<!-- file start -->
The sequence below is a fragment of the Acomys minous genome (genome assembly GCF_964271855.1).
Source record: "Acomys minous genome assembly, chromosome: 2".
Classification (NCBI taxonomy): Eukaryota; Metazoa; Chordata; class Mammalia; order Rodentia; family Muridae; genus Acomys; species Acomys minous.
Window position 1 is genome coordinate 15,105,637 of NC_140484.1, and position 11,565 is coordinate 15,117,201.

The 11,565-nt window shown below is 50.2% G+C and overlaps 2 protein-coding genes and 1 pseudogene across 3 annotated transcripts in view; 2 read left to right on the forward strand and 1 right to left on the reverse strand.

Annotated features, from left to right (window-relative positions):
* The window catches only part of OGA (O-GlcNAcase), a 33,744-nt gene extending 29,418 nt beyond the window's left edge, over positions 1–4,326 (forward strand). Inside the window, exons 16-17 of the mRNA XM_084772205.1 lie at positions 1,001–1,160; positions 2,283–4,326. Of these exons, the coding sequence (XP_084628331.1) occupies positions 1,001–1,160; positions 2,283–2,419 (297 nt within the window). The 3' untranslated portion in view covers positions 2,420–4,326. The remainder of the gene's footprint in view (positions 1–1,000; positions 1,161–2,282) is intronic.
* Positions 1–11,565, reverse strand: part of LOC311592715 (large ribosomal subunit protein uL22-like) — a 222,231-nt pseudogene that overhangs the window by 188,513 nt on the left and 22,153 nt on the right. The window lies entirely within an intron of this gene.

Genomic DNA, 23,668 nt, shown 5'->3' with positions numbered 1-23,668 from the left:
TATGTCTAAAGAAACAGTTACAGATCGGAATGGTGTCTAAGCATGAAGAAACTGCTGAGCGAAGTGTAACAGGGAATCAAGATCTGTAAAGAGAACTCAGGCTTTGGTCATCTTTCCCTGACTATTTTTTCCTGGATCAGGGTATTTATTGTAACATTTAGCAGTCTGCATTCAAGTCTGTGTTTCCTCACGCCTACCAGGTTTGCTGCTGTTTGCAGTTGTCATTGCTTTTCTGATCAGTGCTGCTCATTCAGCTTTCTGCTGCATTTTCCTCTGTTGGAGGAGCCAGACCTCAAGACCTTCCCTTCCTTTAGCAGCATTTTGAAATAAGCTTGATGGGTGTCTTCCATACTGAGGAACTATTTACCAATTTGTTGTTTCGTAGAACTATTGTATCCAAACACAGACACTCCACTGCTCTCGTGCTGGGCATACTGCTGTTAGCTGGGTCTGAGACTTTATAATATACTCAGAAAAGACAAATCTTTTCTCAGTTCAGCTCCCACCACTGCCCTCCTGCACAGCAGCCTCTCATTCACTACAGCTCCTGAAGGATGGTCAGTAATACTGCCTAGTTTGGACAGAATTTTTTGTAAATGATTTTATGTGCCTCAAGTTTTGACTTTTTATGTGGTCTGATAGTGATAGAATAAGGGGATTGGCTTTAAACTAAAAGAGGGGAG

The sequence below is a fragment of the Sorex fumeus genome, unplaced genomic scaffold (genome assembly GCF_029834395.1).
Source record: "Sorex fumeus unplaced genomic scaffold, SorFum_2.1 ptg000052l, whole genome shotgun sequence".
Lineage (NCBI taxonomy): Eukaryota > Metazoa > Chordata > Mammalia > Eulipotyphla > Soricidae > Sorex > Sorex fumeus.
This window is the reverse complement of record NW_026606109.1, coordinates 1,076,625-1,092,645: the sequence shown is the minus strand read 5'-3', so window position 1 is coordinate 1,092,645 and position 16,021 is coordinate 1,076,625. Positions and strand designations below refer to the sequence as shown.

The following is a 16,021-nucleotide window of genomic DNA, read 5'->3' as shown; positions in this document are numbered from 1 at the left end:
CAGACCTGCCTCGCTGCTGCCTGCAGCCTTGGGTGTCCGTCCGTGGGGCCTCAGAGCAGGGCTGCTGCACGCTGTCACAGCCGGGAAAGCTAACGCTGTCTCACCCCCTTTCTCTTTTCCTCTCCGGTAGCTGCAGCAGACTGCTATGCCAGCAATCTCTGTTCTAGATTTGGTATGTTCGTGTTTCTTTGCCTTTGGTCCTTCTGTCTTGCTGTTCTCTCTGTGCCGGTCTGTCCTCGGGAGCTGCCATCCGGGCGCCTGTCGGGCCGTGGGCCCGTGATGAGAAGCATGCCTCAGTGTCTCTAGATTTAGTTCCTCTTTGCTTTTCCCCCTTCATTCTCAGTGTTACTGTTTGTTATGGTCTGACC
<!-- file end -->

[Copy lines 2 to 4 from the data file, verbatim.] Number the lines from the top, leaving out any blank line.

Source record: "Acomys minous genome assembly, chromosome: 2".
Classification (NCBI taxonomy): Eukaryota; Metazoa; Chordata; class Mammalia; order Rodentia; family Muridae; genus Acomys; species Acomys minous.
Window position 1 is genome coordinate 15,105,637 of NC_140484.1, and position 11,565 is coordinate 15,117,201.